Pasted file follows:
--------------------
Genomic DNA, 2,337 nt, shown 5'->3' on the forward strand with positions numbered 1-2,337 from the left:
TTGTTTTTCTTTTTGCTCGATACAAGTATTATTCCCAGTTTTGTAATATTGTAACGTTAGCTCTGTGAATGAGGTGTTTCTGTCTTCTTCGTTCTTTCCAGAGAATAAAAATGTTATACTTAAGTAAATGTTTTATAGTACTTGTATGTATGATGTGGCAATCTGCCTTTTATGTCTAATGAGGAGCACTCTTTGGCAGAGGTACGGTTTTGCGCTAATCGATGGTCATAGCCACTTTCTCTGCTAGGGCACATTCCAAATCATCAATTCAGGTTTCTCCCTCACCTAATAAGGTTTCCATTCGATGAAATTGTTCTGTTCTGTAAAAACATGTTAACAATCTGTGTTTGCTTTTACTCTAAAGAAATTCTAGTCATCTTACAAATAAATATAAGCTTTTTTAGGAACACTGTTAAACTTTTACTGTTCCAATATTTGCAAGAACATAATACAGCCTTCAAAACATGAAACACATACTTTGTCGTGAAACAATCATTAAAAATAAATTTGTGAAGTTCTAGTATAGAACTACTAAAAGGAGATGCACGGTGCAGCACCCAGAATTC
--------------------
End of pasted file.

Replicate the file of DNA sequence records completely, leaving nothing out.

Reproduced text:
Genomic DNA, 2,337 nt, shown 5'->3' on the forward strand with positions numbered 1-2,337 from the left:
TTGTTTTTCTTTTTGCTCGATACAAGTATTATTCCCAGTTTTGTAATATTGTAACGTTAGCTCTGTGAATGAGGTGTTTCTGTCTTCTTCGTTCTTTCCAGAGAATAAAAATGTTATACTTAAGTAAATGTTTTATAGTACTTGTATGTATGATGTGGCAATCTGCCTTTTATGTCTAATGAGGAGCACTCTTTGGCAGAGGTACGGTTTTGCGCTAATCGATGGTCATAGCCACTTTCTCTGCTAGGGCACATTCCAAATCATCAATTCAGGTTTCTCCCTCACCTAATAAGGTTTCCATTCGATGAAATTGTTCTGTTCTGTAAAAACATGTTAACAATCTGTGTTTGCTTTTACTCTAAAGAAATTCTAGTCATCTTACAAATAAATATAAGCTTTTTTAGGAACACTGTTAAACTTTTACTGTTCCAATATTTGCAAGAACATAATACAGCCTTCAAAACATGAAACACATACTTTGTCGTGAAACAATCATTAAAAATAAATTTGTGAAGTTCTAGTATAGAACTACTAAAAGGAGATGCACGGTGCAGCACCCAGAATTC